As much as I’ve tried, I still find myself swamped. Buried, harried, and trudging ahead with fuzzy focus, I find myself relishing the few moments I get to myself in my apartment. The end is in sight, but it’s still off in the distance. As deep as I am in projects right now, I find that keeping these stress management tips in mind helps me weather the maelstrom:
1. Assess. Take some time to figure out where you stand. Learn where your conflicts are or might be and try to manage them in advance if possible.
2. Be open about it. Being up front with friends, supervisors, or team members about your decreased capacity is an act of responsibility. It reduces the chance for springing an eleventh hour surprise on people who have been depending on you, which could likely lead to greater stress—or to an even bigger blow to your ego, if that’s a motivator for you.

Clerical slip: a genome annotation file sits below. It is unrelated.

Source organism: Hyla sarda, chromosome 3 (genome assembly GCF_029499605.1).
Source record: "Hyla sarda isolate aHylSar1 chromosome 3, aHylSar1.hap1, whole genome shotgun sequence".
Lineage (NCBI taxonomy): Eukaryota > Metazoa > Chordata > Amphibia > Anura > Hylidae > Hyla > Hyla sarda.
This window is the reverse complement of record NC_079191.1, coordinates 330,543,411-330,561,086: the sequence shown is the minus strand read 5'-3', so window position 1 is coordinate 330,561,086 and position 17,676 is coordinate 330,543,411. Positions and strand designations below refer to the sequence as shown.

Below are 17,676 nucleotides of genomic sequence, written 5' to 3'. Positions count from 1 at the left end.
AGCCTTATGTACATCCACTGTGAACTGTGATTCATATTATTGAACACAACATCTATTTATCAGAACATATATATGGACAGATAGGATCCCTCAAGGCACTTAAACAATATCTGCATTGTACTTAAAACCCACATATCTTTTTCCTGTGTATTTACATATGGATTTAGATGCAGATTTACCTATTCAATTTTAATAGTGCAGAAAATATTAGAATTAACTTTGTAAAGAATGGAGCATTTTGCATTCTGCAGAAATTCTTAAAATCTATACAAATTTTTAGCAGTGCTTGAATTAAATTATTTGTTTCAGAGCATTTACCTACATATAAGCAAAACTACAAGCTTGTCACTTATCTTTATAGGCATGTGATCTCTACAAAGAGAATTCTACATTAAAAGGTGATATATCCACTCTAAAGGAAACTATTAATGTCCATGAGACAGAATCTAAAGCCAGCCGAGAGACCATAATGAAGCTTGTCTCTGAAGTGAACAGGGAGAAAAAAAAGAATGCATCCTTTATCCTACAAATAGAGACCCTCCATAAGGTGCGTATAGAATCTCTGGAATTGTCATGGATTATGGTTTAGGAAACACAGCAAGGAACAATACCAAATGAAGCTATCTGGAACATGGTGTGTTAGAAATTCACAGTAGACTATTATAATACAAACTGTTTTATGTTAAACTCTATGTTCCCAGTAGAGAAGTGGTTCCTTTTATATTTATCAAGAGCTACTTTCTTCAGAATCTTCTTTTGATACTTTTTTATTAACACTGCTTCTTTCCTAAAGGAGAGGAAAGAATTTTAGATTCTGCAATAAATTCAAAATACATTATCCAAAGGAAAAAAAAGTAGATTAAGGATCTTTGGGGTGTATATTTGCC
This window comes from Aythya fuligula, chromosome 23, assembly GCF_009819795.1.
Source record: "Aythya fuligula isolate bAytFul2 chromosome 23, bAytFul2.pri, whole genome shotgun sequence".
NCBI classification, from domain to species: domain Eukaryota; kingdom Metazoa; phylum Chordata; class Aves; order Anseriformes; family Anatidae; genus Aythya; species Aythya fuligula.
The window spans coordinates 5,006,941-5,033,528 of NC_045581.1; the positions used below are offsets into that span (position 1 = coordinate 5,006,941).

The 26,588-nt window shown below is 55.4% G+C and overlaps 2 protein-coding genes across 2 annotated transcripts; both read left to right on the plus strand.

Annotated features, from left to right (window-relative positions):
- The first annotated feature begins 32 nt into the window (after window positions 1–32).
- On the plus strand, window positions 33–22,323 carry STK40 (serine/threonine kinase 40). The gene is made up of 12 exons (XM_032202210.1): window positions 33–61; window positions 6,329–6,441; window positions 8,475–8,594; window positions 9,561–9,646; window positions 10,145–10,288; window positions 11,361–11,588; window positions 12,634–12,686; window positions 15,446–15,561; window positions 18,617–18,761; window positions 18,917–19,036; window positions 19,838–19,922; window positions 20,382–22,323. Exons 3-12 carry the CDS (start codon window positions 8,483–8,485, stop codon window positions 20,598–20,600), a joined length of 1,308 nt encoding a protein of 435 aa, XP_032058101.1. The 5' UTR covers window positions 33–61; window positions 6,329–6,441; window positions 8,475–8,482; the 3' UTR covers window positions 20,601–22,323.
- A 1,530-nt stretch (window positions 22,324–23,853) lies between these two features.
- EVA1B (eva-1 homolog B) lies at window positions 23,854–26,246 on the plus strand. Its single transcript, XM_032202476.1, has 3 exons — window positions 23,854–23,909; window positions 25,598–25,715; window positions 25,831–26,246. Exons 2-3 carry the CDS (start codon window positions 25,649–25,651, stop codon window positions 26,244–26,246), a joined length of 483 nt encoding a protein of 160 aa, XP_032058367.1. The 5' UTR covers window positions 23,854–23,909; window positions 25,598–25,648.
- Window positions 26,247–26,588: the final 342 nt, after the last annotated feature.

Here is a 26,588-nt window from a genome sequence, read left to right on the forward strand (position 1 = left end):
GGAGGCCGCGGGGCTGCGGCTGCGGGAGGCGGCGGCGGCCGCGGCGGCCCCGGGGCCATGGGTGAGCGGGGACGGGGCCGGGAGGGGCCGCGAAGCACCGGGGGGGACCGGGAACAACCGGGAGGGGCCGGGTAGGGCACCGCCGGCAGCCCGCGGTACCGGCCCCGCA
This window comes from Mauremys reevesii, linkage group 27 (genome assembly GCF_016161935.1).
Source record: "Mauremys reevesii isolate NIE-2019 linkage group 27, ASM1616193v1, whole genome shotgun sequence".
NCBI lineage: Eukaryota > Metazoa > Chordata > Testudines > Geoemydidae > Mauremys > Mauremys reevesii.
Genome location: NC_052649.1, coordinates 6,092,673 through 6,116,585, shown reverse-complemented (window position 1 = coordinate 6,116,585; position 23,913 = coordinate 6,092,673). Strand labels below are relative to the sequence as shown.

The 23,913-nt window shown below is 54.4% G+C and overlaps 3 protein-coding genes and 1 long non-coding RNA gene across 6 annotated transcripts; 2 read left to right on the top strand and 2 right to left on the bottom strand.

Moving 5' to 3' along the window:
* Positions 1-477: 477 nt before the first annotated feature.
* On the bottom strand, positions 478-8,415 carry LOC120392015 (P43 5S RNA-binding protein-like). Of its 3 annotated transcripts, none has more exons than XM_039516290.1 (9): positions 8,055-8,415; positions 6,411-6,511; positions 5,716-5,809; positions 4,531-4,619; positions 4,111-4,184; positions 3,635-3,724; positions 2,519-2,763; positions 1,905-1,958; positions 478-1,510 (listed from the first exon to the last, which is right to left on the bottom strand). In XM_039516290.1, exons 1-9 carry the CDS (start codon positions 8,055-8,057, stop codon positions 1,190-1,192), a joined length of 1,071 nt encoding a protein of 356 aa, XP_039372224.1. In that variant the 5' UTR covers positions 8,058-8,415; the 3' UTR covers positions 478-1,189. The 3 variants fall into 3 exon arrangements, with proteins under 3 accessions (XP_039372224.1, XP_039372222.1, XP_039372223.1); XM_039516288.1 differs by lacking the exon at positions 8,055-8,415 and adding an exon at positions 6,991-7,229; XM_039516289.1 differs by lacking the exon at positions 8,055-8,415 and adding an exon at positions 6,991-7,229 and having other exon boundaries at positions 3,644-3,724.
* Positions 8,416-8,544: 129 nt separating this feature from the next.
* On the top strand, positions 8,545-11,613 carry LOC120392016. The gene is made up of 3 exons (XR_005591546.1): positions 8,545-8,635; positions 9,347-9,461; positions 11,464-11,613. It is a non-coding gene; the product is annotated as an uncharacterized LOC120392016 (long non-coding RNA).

3. Pull back. If you can’t completely eliminate some of the commitments you’re juggling, see if you might be able to pull back a bit. You probably don’t have to head every subcommittee. You might not be needed at every rehearsal. And someone might be willing and available to cover for your class a couple of times.
4. Say “No” more. Give yourself time to recover and regain your balance and focus. Saying “Yes” might not have gotten you into your current predicament—after all, sometimes things time out and line up in a wonky way—but it isn’t likely to help by adding more to your plate.
5. Remember to take care of yourself. Get plenty of rest, be sure to eat, and if you can find or make time to do an activity you enjoy, do it. If not, find some moments where you can pause for a bit and breathe and stretch a little or maybe perform a short sequence of yoga poses.
At times, it’s difficult to rein in the type-A behavior and we find ourselves tied to a to-do list that’s neck deep. Sometimes the only way out is through, so it helps to have tools to dig.
Photo by Flickr user meganleetz.
Contributing writer Gregory Parks is a clown, improvisational actor, coach, and teacher living and thriving in the Twin Cities of Minneapolis/St. Paul, Minnesota.